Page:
By Greg Price
The W.R. Myers Rebels varsity girls basketball team have a 13-1 record and sit atop the 3A provincial rankings along with the top of the Southern Alberta High School Girls Basketball League with a flawless 5-0 record.
But, it is a team that is not sitting on its laurels in a team that show sits tenacity on both sides of the floor.
“The defence is driving everything. I’ve never seen a group of girls, or players for that matter as I’ve coached boys for 12 years too, that are just so strong defensively. They know how to rotate, they know when to switch players, they just love to play defence,” said Kenney Wood, head coach of the W.R. Myers Rebels varsity girls basketball team. “Most kids dread playing defence because it’s hard work. Offence is easy work. I emphasize this all over where I’ve coached…anyone can play defence. I don’t care who you are with how big you are or how little you are, defence is all about grit and determination with not giving up. With offence, some kids are never going to score 20 points in a game, but with defence, you can earn a spot in the starting lineup if you are a great defender where you will get some major minutes.”
Wood had been spoiled this season where he has a handful of players that are both solid offensive and defensive players, capable of double doubles in both points and rebounds along with on-the-ball harassment of their opposition in making any sort of offensive game flow difficult.
“That is why our record has been the way it is the last few years, is because we’ve had several phenomenal both-end-of-the-court athletes,” said Wood. “It’s like a bug where one girl sees what another girl is doing and they want to emulate it and be that defensive stopper and not let the team down.”
All the skill in the world is a good thing in athletics, but with it must come chemistry, in which Wood adds the team is having fun playing, with each understanding their specific roles that adds to the cohesiveness of the team.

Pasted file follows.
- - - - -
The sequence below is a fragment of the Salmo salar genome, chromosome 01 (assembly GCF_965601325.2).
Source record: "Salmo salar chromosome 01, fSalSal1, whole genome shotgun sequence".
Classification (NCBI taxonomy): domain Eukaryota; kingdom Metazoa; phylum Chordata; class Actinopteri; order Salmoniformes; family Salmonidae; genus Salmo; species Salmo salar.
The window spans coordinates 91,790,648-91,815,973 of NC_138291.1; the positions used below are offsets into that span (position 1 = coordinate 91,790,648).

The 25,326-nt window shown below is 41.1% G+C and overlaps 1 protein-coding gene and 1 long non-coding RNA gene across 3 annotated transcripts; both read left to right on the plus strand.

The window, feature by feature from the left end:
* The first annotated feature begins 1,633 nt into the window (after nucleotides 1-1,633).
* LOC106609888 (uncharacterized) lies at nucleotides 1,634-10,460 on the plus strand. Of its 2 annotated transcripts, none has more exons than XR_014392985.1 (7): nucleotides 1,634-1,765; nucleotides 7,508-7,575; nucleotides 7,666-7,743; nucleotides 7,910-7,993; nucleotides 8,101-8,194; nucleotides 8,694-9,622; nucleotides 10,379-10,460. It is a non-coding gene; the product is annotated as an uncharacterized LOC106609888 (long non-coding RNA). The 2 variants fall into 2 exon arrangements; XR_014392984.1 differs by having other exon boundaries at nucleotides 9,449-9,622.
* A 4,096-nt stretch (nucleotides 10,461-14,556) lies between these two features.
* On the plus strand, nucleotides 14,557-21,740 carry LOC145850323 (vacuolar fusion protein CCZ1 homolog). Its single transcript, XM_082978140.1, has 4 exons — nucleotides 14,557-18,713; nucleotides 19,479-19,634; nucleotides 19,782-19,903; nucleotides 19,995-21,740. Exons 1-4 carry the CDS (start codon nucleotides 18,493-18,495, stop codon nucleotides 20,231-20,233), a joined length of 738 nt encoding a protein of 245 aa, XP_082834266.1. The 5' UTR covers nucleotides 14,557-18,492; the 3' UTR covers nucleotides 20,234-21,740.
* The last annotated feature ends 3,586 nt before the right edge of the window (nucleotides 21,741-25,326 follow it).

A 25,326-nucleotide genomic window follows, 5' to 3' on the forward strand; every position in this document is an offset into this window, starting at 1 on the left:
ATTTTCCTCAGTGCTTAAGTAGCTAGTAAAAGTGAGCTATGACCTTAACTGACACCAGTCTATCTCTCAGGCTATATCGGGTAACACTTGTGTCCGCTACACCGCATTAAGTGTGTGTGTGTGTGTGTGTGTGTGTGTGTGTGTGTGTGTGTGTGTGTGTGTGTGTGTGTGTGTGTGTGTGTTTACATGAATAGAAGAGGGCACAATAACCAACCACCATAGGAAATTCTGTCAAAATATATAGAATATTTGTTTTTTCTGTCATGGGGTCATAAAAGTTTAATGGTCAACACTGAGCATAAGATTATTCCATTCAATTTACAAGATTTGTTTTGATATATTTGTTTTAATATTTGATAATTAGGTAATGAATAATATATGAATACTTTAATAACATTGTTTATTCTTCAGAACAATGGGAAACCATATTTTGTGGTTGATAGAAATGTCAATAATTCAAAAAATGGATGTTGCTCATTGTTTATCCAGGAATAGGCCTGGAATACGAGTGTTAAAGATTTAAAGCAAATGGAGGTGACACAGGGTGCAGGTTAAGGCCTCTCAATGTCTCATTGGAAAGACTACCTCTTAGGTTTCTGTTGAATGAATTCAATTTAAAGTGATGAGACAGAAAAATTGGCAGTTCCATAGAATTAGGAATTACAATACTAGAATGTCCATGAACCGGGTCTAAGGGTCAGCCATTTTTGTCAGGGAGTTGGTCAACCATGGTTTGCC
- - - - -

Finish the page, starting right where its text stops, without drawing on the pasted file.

“We have people understand how they can make the team better and what they need to do to do that,” said Wood. “They have it figured out that this one person shouldn’t bring the ball up the floor, so don’t pass it to them then. This person is supposed to guard defenders and not double teams, so don’t expect help. It’s that basketball IQ that you think you can teach. You can a little bit. Some kids get it or they don’t get it and most of these girls get it most of the time. They just understand what they need to do to be successful in basketball.”
There is a long layoff for the Rebels in which the squad hopes not to lose its forward momentum, not returning to the hardcourt until next Wednesday (Feb. 3) in which the team hosts Medicine Hat Kwahommies (3-2) at 8 p.m. The Rebels girls then host LCI (4-0) on Feb. 10 and Winston Churchill (0-4) on Feb. 12.
“Medicine Hat is going to be tough and LCI is going to be tough. We are trying not to lose our momentum by having some fairly intense practices to keep that momentum going,” said Wood. “The league this year, some teams have dropped a bit, but Medicine Hat is going to be tough. They played LCI and LCI blew them out, and I don’t know what the heck happened, because after that, they’ve played some phenomenal basketball.”
One of the Kwahommies players is continuing her basketball at the University of Lethbridge, as a five-foot-11 player that can shoot the three, bring the ball down the floor and post up.
“Our defence again will determine the outcome of that game. We have a lot of scorers. But defensively, very few teams against us recently have scored over 40 points on us,” said Wood. “When we were in the final of the Bev Facey tournament, they had a player that is going to U of A and she was a non-factor, we defended her so well. Going forward and finishing off the season here, when we come across those teams that have that dominate player, we have defenders that are as good or better than anything they’ve seen. I don’t care if your five-foot-11 and our girl is five-foot-seven, they are smart enough, quick enough and athletic enough to get the job done. We have enough players where I can say you take that dominate player for a few minutes, then you take her for a few minutes and then you take her for a few minutes where we can wear that one dominate player out.”
Five games into 14 games of league play, Wood is well aware there is plenty of season left where the team has to remain focused to continue its success, hopefully to a long and prosperous 3A zone and provincial run.
“We have a target on us now and we have to keep the momentum going,” said Wood.